latest health care news

07.09.17

Half of GP leads considering closing patient registration

More than half of GP service leads in England would consider temporarily suspending new patient registration to focus on delivering safe care to patients already registered, a survey released today has revealed.

The BMA surveyed 1,870 GP practices in England to gauge whether funding, workload and staffing pressures were leading bosses to consider suspending new patient registration in order to protect safety.

The results showed that 54% would consider this, whilst 44% also added that they would be in favour of applying for a formal and permanent list closure from NHS England.

It shows that rapidly growing demand for services and understaffing in general practice could soon have a directly negative impact on patient safety as people will struggle to find a GP that is capable of accommodating new patients.

“The fact that even a single surgery has reached the point where it would consider a suspension of new patient registration or closing its patient list fully shows that government promises to rescue GP services have failed to materialise,” Dr Richard Vaultrey, BMA GP committee chair, stated.

“Despite the hard work of GPs, nurses and practice staff, many GP practices are struggling to cope with the rising number of patients coming through their doors because of a lack of necessary funding and widespread staff shortages.”

A third of GP practices also informed the BMA that they have vacancies that have gone unfilled for 12 months, whilst nine out of 10 have described their workload as often unmanageable.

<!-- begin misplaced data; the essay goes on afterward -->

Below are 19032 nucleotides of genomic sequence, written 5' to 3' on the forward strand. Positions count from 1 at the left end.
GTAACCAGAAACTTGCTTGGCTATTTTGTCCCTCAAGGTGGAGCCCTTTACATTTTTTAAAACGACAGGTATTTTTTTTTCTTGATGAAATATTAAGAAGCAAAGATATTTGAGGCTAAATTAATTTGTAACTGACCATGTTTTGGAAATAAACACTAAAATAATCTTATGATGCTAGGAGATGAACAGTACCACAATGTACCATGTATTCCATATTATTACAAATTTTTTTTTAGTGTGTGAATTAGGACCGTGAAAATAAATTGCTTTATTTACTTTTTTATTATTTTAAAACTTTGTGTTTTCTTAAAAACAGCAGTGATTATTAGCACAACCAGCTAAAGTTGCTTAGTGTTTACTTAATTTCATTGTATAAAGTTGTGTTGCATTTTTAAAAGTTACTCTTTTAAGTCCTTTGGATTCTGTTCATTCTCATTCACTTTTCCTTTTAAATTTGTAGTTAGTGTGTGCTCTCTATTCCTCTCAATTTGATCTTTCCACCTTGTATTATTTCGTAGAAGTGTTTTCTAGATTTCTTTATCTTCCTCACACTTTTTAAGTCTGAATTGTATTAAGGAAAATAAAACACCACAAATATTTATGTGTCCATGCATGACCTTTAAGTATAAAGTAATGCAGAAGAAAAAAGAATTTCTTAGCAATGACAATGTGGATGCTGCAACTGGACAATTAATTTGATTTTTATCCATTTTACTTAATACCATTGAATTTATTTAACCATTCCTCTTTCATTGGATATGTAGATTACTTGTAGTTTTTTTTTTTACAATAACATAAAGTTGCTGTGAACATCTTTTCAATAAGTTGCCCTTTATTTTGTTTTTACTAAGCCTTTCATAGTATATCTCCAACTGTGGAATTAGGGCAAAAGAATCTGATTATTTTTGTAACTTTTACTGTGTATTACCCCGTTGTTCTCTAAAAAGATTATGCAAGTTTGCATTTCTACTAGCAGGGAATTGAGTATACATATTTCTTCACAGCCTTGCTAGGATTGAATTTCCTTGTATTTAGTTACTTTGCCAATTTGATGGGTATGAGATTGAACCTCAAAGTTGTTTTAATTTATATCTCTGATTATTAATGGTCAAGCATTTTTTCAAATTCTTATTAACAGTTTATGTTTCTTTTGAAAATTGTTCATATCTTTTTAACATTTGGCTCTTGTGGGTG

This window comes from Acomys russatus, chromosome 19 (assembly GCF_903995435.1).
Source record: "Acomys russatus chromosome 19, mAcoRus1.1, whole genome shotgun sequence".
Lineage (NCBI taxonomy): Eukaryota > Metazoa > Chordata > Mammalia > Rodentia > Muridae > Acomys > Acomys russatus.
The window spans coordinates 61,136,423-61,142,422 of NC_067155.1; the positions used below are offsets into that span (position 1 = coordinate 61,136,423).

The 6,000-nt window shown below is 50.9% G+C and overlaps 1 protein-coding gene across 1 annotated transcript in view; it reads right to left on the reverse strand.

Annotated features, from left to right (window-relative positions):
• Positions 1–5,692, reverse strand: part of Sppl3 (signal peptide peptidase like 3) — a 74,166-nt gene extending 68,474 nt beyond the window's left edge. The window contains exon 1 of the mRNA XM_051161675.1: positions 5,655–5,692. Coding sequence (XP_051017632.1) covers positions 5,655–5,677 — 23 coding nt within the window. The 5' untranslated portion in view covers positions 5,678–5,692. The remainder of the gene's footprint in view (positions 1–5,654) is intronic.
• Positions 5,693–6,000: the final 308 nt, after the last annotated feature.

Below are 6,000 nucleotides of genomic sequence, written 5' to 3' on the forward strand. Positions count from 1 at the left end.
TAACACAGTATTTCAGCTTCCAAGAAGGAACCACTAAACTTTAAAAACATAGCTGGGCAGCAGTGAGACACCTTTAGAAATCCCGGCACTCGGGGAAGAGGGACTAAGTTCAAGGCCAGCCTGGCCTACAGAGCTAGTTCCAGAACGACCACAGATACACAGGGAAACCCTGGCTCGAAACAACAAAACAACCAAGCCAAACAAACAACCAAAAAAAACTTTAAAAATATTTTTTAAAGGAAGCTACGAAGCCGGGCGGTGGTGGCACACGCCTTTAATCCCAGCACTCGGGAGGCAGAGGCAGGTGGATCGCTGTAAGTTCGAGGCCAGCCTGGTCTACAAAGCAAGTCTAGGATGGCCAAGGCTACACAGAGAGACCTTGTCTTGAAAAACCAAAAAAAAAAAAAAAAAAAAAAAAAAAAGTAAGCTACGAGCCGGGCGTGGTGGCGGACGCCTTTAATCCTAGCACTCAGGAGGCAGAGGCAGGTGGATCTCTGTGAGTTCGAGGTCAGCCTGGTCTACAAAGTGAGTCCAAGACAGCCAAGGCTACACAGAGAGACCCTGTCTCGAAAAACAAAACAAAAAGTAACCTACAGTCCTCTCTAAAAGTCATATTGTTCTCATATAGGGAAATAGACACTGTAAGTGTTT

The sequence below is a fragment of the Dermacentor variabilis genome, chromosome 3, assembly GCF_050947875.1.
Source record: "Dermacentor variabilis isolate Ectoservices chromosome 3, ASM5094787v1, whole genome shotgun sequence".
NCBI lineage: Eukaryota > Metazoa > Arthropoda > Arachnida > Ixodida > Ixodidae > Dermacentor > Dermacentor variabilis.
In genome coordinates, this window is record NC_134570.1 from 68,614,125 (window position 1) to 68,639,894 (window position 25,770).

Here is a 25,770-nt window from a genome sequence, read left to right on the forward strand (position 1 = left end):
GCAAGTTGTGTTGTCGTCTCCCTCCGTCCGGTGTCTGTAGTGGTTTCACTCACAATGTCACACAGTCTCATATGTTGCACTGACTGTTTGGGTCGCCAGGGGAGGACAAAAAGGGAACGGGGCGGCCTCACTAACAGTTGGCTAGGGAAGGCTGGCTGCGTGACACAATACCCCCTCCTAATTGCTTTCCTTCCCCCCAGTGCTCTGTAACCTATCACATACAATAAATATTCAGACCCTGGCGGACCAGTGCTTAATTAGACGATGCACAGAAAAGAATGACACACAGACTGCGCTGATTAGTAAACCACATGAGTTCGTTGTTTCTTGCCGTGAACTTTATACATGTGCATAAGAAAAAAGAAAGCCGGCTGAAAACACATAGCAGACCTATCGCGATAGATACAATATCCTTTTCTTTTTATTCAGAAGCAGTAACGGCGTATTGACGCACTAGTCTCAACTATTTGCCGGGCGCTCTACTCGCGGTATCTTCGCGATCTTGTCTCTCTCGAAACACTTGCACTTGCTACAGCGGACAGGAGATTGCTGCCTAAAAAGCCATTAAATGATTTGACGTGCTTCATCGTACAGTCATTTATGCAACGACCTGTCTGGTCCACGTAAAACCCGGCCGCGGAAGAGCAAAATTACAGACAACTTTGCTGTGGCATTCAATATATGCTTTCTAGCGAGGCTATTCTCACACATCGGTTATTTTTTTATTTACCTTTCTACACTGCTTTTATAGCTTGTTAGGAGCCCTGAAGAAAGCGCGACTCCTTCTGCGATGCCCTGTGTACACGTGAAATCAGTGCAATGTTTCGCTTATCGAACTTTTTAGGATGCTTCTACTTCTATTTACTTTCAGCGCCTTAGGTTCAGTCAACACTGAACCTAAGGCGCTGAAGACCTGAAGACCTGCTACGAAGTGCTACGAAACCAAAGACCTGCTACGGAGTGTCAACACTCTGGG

“This is placing an intolerable pressure on local GP services, especially as they increasingly need to deliver intensive, specialist care in the community to the growing number of older patients with complex health conditions,” Dr Vaultrey continued.

“In recent years some GP practices under considerable pressure have already taken the step of suspending their practice list in order to maintain patient safety.

“The government needs to understand that this landmark survey sounds a clear warning signal from GPs that cannot be ignored, and that the workload, recruitment and funding crisis in general practice must be addressed with far more vigour and commitment.”

The chair of the Royal College of GPs (RCGP), Professor Helen Stokes-Lampard, argued that it was bad news that a measure as extreme as this was even being considered by doctors.

“No practice would ever consider closing their list to new patients if they were not seriously concerned about their ability to cope with their increasing workload and deliver care to patients safely,” she said.

“The RCGP has shown numerous times over the last few years that nowadays, UK family doctors making 60 patient contacts a day is commonplace – and that they are routinely working intensive 11-hour plus days in clinic.

“GPs who are fatigued are more likely to make mistakes – so these working conditions are potentially a risk to our patients’ safety.

“The results of this survey are a call for help,” she concluded. “We need the pledges in NHS England’s GP Forward View – including £2.4bn extra a year for general practice and 5,000 more full-time equivalent GPs – delivered in full, and as a matter of urgency.”

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